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Work-to-rule is a job action in which employees do no more than the minimum required by the rules of their contract, and precisely follow all safety or other regulations, which may cause a slowdown or decrease in productivity, as they are no longer working during breaks or during unpaid extended hours and weekends (checking email, for instance). Such an action is considered less disruptive than a strike or lockout, and obeying the rules is less susceptible to disciplinary action. Notable examples have included nurses refusing to answer telephones, teachers refusing to work for free at night and during weekends and holidays, and police officers refusing to issue citations. Refusal to work overtime, travel on duty, or sign up to other tasks requiring employee assent are other manifestations of using work-to-rule as industrial action.
Sometimes the term "rule-book slowdown" is used in a slightly different sense than "work-to-rule": the former involves applying to-the-letter rules that are normally set aside or interpreted less literally to increase efficiency; the latter, refraining from activities which are customary but not required by rule or job description, but the terms may be used synonymously.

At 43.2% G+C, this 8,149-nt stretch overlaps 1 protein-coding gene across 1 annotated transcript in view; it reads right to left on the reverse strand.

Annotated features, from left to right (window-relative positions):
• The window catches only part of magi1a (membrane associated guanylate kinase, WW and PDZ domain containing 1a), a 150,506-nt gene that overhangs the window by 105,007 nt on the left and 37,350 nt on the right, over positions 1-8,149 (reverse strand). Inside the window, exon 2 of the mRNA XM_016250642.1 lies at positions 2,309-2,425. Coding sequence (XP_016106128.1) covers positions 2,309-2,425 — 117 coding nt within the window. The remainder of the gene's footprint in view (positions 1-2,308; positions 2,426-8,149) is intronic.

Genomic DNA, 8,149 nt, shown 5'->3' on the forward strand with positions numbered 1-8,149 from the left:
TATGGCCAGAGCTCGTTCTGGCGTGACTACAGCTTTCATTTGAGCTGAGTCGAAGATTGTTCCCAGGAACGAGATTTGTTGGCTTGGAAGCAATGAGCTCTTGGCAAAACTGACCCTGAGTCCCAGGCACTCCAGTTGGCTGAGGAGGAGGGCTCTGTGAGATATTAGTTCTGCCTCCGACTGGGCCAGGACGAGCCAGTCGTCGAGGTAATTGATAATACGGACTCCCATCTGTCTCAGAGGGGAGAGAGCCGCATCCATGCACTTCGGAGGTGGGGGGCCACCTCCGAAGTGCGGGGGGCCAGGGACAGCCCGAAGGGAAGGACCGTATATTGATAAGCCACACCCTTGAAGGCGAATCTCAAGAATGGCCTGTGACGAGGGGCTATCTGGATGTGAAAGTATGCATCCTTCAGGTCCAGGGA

Work-to-rules can be misconstrued as malicious even when it is only a removal of good-will, such as employees insisting on taking all legally entitled breaks, or refusing a request to work unpaid overtime.
Sometimes work-to-rule can be considered by employers as malicious compliance as they pursue legal action against workers. While not legally enforceable under minimum statutory law, employers may enforce customized employment contract terms that the employee agreed to:
They may also take standard forms of action especially where custom terms were not negotiated during the offer:
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